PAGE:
From Conventions to Curators: Period Steampunk Fashions

June 25, 2012

A.K.A. My Museum Shopping List!

(If you read my blog regularly, this first part may sound familiar…)

Steampunk is a modern fashion movements that reinvents certain aspects and fashion facets of Victorian culture, putting a twist on the old style. Seeing beautiful fashions revived in new ways makes me excited, both as a historian and as an avid fan of dressing up! I am, however, terribly picky and pragmatic and I like to be able to make that if I’m going to invest in a dress, I’ll be able to wear it as much as possible–museum-wise and convention-wise.

In my years of costume-image collecting, I’ve discovered that there are hundreds of extant, real Victorian gowns that look modern enough they could have been made yesterday!


Here’s just a brief overview of Steampunk for those of you who aren’t familiar with the style. Steampunk is an alternate reality where Victorians developed advanced technologies revolving around steam-power and clockwork– think Jules Verne or H.G. Wells— though the movement has begun to develop a more futuristic, post-apocalyptic theme. That’s a really brief overview just so you get the fundamentals. Steampunk, like any fashion movement, has infinite variations! Steampunk can range from bionic men dressed as Abraham Lincoln (a favorite!) and ladies in clockwork fairy wings all the way to straight-laced aristocrats in impeccably detailed 1890s evening attire.

The hallmarks of steampunk fashion are:

Favorite time period: 1660-1750 (for fancy watches) and 1870-1910
Dusters, vests, and military Jackets
Utility belts, pouches, and satchels
Edwardian “active wear” like pantaloons, riding jackets, etc.
Hats, especially top hats (often tiny)
Big boots
Flying things and travel
Gears, clocks/watches, and keys everywhere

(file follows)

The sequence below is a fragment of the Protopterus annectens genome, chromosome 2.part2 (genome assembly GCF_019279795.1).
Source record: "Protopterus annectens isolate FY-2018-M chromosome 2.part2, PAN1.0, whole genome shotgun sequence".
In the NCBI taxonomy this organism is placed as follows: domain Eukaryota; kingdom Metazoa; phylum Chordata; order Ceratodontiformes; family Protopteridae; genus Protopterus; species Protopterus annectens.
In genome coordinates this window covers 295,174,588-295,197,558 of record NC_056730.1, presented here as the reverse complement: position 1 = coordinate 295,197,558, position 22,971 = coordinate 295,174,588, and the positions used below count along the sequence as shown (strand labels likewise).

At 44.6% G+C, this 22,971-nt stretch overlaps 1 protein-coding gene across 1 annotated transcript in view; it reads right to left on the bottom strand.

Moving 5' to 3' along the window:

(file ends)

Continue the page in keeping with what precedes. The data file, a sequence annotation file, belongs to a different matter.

Gadgets, gizmos, and props galore
Goggles  and tinted glasses
Heavy ornamentation and layers
Often used colors include brown, burgundy, and army green
Often used materials include leather, brass, and  a mix of structured/draped fabrics


Period Fashions and Accessories with Steampunk Flair!

Bicycling Suit, circa 1896

Accordion, circa 1860
(Not really a fashion, but imagine how awesome you would be if you took an accordion to Steamcon!)

Evening Dress, circa 1893

Straw Top Hat, circa 1820

Riding Ensemble, circa 1896

Carpetbag, circa 1860

Bonnet, circa 1887
(Complete with spiked studs along the rim!)

Pelisse, circa 1820

Wool Boots, circa 1860-1869

Day Dress, circa 1881
(I love the “gauntlets”)

Motoring Goggles, circa 1910

Dinner Dress, circa 1894

Steampunk’s other major theme is clockwork and watches, especially ornate ones. The wildly detailed watches are more of a hallmark of the 17th and 18th centuries rather than the 19th century, when the majority of the Steampunk mythos takes place. 19th century watches are rather plain comparatively. I just pretend that I invented a time machine, went back to 18th century Switzerland, and stole all their watches!

Antique Steampunk Watches

Watch, circa 1660-1670

Watch, circa 1710

Snuff Box with Watch, circa 1766-1772

Watch, circa 1753

Watch Mechanism, circa 1750-1760

Watch, Fob, and Chain, circa 1786

Steampunk is unbelievably fun to costume! You can be a pirate, a queen, a mad scientist, Darth Vader, a robot, or just a regular citizen that happens to carry around a oscilloscope laser cannon tucked quietly in your garter! The best part? You can be as historically accurate or inaccurate as you like and no one will bat an eye.



Corset, circa 1890

A perfect hourglass!



(71-48-71 cm)

Just in case the size is shocking, keep in mind that this corset was probably made for a teenage girl and some folks are naturally thin! :)

3 Responses to “From Conventions to Curators: Period Steampunk Fashions”

  1. gosh, just loved those watches! such meticulousness!

  2. […] exclusive to one genre – I think it has a lot to offer speculative fiction as well.    Yes, steampunk and cyberpunk come already with their fashion milieu, but utopian and dystopian fiction can also […]

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